This idea of cross-craft interaction, where multiple materials and crafting processes are combined in the creation of a single object, is essential when investigating complex technologies such as harpoons. Based on the experiences related to issues in experimentation – where the harpoon blade would fall out of the slot, or the shaft would split – it is likely that Dorset hunters would have had to make short-term repairs to all parts of the harpoon during a hunting session. A working knowledge of the properties of chert, antler, bone, and wood was therefore an essential part of the hunting activity, in addition to expertise in successfully finding, luring, killing, and processing an animal.
All the experimental harpoon heads were used at least 100 times in harpooning experiments with a makeshift seal carcass. Despite this relatively intensive use, very few use-wear traces were created, which suggests that use-wear is formed only to a limited extent on harpoon heads used to hunt marine mammals. These results contrast with the results of previous studies investigating organic projectile technology. This disparity is due most likely to differences in the methods and materials between the present study and others, such as in the context of object use, the intensity of object use, or the morphological characteristics of the objects.
Although this study has presented evidence for the limitations of microwear analysis as a primary method of research for Dorset harpoon heads, it has demonstrated the contribution that experimental archaeology can add to future Dorset research. At the current time, there is very little published experimental research based on archaeological material culture assemblages in the Arctic. However, the results presented here suggest several possibilities related just to the future study of Dorset harpoon heads, such as further experiments focusing on harpooning skill, and deeper investigations of cross craft interaction. Considering the range of expansion possible within this one material category, there is potential for an even wider range of research topics if we apply an experimental archaeology framework to an investigation of Dorset material culture assemblages.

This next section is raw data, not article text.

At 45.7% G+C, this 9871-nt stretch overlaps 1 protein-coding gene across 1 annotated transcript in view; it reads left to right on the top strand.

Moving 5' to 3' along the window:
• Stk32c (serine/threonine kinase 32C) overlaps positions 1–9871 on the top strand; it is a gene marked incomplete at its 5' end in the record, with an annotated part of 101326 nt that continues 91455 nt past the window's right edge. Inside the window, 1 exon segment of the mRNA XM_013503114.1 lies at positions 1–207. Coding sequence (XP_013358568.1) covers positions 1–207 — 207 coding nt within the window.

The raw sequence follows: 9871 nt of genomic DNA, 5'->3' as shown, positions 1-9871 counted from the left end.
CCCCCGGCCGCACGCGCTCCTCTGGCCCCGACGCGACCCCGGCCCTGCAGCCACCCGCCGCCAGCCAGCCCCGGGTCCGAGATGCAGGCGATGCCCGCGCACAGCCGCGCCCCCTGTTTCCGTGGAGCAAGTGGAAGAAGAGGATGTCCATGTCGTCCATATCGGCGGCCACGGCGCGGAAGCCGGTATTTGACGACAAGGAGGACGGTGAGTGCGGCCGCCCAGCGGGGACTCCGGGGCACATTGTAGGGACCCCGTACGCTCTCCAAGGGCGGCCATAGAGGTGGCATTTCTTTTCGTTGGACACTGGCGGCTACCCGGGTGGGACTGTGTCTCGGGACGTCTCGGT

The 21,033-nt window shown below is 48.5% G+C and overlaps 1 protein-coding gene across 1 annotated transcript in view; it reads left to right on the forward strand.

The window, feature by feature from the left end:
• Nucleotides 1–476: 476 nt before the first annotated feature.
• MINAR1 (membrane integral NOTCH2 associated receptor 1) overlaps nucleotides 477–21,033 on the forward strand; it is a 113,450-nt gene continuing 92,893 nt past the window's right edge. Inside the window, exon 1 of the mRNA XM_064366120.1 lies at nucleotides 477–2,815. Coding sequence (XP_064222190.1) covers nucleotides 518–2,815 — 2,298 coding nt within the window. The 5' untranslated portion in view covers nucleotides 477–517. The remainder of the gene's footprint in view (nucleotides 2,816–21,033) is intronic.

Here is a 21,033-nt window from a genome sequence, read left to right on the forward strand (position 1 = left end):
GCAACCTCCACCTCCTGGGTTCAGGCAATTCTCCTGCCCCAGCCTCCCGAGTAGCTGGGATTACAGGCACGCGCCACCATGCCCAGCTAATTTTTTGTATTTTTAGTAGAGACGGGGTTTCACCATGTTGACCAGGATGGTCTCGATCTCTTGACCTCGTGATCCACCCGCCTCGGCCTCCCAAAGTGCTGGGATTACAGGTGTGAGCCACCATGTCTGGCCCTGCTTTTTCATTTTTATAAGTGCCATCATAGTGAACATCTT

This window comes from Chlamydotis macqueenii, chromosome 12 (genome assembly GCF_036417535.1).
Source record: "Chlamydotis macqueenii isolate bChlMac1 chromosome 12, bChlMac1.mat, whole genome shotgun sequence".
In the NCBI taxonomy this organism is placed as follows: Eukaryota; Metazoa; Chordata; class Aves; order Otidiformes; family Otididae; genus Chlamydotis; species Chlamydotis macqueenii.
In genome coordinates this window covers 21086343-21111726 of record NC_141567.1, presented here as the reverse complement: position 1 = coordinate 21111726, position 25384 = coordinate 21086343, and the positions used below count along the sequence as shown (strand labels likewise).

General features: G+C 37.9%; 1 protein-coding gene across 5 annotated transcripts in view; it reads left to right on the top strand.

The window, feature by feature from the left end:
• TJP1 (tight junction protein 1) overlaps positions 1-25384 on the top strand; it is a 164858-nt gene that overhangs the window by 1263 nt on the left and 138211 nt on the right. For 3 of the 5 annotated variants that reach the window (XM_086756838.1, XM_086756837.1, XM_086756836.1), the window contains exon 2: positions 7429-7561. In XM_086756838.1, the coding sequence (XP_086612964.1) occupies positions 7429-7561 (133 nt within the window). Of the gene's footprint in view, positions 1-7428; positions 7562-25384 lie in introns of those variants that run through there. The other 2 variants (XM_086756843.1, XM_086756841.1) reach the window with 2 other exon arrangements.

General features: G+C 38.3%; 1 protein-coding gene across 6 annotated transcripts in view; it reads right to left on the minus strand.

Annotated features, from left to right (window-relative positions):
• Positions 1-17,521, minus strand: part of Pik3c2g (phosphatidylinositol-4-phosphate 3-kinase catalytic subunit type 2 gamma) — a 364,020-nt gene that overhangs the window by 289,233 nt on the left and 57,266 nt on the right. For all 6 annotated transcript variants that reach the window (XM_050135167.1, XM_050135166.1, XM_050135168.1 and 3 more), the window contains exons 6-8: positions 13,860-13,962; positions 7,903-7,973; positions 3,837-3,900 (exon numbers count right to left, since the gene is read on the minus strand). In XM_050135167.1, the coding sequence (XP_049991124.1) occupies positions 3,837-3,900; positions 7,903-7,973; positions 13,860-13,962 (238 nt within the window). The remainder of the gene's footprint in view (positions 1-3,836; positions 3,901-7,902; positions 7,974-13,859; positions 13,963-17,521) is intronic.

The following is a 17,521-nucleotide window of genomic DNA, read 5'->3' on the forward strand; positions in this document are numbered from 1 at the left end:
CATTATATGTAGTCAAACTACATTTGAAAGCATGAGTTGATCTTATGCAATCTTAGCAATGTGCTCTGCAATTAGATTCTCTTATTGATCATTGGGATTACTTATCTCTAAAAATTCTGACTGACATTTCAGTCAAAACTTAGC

Thank you to Anna Salazar Casals and Arnout de Vries from the Zeehondcentrum Pieterburen for providing us with the raw seal material, and to Douglas Meyer for providing the caribou antler, without which the experiments could not have been undertaken.
This research would also not have been possible without the assistance of the previous excavators and permit-holders of the archaeological collections, who allowed the first author access to their material in the preliminary study. The Needle Point material was provided by Susan Lofthouse (NgFv 6-9) and Sarah M. Hazell (NgFv 4 and 10), the Qulliapik material was provided by Elsa Cencig on behalf of the Avataq Cultural Institute, and the Kapuivik material was provided by Katie Kotar on behalf of the permit holder Pierre Desrosiers and project director James Savelle.
We would also like to thank Erwin Bolhuis for creating the map showing the site locations. (Source for map image: Esri, DigitalGlobe, GeoEye, Earthstar Geographics, CNES/Airbus DS, USDA, USGS, AeroGRID, IGN, and the GIS User Community).
This study was funded by the first author’s bursary PhD scholarship from Groningen University. She is also grateful for the support and feedback from her PhD supervisors: Professor Peter Jordan, Dr. Sean Desjardins, and Professor Annelou van Gijn. Professor van Gijn also permitted access to the microscopic equipment in the Laboratory of Artefact Analysis at Leiden University, in which all of the microwear analysis for the present study took place.
- 1. All of the seal material used in the experiments was donated by the Pieterburen seal sanctuary in the Netherlands. All seals died from natural causes, and no animals were harmed as a cause of or in order to achieve the results of the present study.